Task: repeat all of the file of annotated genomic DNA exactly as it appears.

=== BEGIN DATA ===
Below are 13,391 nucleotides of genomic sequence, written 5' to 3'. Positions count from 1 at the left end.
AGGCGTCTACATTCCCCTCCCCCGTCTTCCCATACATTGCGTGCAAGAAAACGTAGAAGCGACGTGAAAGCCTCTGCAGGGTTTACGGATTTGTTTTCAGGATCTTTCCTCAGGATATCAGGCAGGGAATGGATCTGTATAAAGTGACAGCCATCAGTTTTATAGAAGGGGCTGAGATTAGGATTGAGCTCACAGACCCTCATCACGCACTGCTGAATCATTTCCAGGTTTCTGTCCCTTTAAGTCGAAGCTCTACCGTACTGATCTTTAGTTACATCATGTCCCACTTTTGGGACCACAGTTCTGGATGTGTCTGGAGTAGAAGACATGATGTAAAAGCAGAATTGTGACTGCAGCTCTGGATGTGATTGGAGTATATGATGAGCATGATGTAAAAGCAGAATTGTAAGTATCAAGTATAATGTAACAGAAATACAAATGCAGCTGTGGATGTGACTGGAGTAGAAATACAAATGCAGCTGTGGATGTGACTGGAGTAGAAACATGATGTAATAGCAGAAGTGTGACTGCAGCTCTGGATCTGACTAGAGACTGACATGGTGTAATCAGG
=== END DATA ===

Below are 13,391 nucleotides of genomic sequence, written 5' to 3'. Positions count from 1 at the left end.
AGGCGTCTACATTCCCCTCCCCCGTCTTCCCATACATTGCGTGCAAGAAAACGTAGAAGCGACGTGAAAGCCTCTGCAGGGTTTACGGATTTGTTTTCAGGATCTTTCCTCAGGATATCAGGCAGGGAATGGATCTGTATAAAGTGACAGCCATCAGTTTTATAGAAGGGGCTGAGATTAGGATTGAGCTCACAGACCCTCATCACGCACTGCTGAATCATTTCCAGGTTTCTGTCCCTTTAAGTCGAAGCTCTACCGTACTGATCTTTAGTTACATCATGTCCCACTTTTGGGACCACAGTTCTGGATGTGTCTGGAGTAGAAGACATGATGTAAAAGCAGAATTGTGACTGCAGCTCTGGATGTGATTGGAGTATATGATGAGCATGATGTAAAAGCAGAATTGTAAGTATCAAGTATAATGTAACAGAAATACAAATGCAGCTGTGGATGTGACTGGAGTAGAAATACAAATGCAGCTGTGGATGTGACTGGAGTAGAAACATGATGTAATAGCAGAAGTGTGACTGCAGCTCTGGATCTGACTAGAGACTGACATGGTGTAATCAGG